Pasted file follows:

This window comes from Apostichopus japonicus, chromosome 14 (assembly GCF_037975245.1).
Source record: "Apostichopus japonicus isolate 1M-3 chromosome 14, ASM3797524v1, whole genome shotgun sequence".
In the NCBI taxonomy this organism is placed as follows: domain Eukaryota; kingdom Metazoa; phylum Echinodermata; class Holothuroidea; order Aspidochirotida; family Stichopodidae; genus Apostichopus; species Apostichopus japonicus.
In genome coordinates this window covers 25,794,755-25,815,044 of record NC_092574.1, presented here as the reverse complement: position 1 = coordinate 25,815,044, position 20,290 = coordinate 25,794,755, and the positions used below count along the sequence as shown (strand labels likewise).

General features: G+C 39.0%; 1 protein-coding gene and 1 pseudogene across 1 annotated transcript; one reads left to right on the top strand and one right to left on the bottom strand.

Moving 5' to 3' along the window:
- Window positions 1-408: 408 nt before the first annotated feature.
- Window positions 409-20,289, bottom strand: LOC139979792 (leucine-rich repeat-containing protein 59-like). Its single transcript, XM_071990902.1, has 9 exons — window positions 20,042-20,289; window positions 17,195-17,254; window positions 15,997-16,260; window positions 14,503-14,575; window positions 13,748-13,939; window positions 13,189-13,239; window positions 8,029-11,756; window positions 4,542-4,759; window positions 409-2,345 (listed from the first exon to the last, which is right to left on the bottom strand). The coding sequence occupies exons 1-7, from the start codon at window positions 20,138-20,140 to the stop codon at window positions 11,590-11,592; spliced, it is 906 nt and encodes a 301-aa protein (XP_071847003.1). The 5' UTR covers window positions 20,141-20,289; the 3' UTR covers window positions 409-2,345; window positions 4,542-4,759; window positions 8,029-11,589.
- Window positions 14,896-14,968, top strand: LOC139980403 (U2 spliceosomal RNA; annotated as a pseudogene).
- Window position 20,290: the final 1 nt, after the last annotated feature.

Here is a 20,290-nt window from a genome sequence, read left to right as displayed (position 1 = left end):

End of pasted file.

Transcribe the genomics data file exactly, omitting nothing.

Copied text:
This window comes from Apostichopus japonicus, chromosome 14 (assembly GCF_037975245.1).
Source record: "Apostichopus japonicus isolate 1M-3 chromosome 14, ASM3797524v1, whole genome shotgun sequence".
In the NCBI taxonomy this organism is placed as follows: domain Eukaryota; kingdom Metazoa; phylum Echinodermata; class Holothuroidea; order Aspidochirotida; family Stichopodidae; genus Apostichopus; species Apostichopus japonicus.
In genome coordinates this window covers 25,794,755-25,815,044 of record NC_092574.1, presented here as the reverse complement: position 1 = coordinate 25,815,044, position 20,290 = coordinate 25,794,755, and the positions used below count along the sequence as shown (strand labels likewise).

General features: G+C 39.0%; 1 protein-coding gene and 1 pseudogene across 1 annotated transcript; one reads left to right on the top strand and one right to left on the bottom strand.

Moving 5' to 3' along the window:
- Window positions 1-408: 408 nt before the first annotated feature.
- Window positions 409-20,289, bottom strand: LOC139979792 (leucine-rich repeat-containing protein 59-like). Its single transcript, XM_071990902.1, has 9 exons — window positions 20,042-20,289; window positions 17,195-17,254; window positions 15,997-16,260; window positions 14,503-14,575; window positions 13,748-13,939; window positions 13,189-13,239; window positions 8,029-11,756; window positions 4,542-4,759; window positions 409-2,345 (listed from the first exon to the last, which is right to left on the bottom strand). The coding sequence occupies exons 1-7, from the start codon at window positions 20,138-20,140 to the stop codon at window positions 11,590-11,592; spliced, it is 906 nt and encodes a 301-aa protein (XP_071847003.1). The 5' UTR covers window positions 20,141-20,289; the 3' UTR covers window positions 409-2,345; window positions 4,542-4,759; window positions 8,029-11,589.
- Window positions 14,896-14,968, top strand: LOC139980403 (U2 spliceosomal RNA; annotated as a pseudogene).
- Window position 20,290: the final 1 nt, after the last annotated feature.

Here is a 20,290-nt window from a genome sequence, read left to right as displayed (position 1 = left end):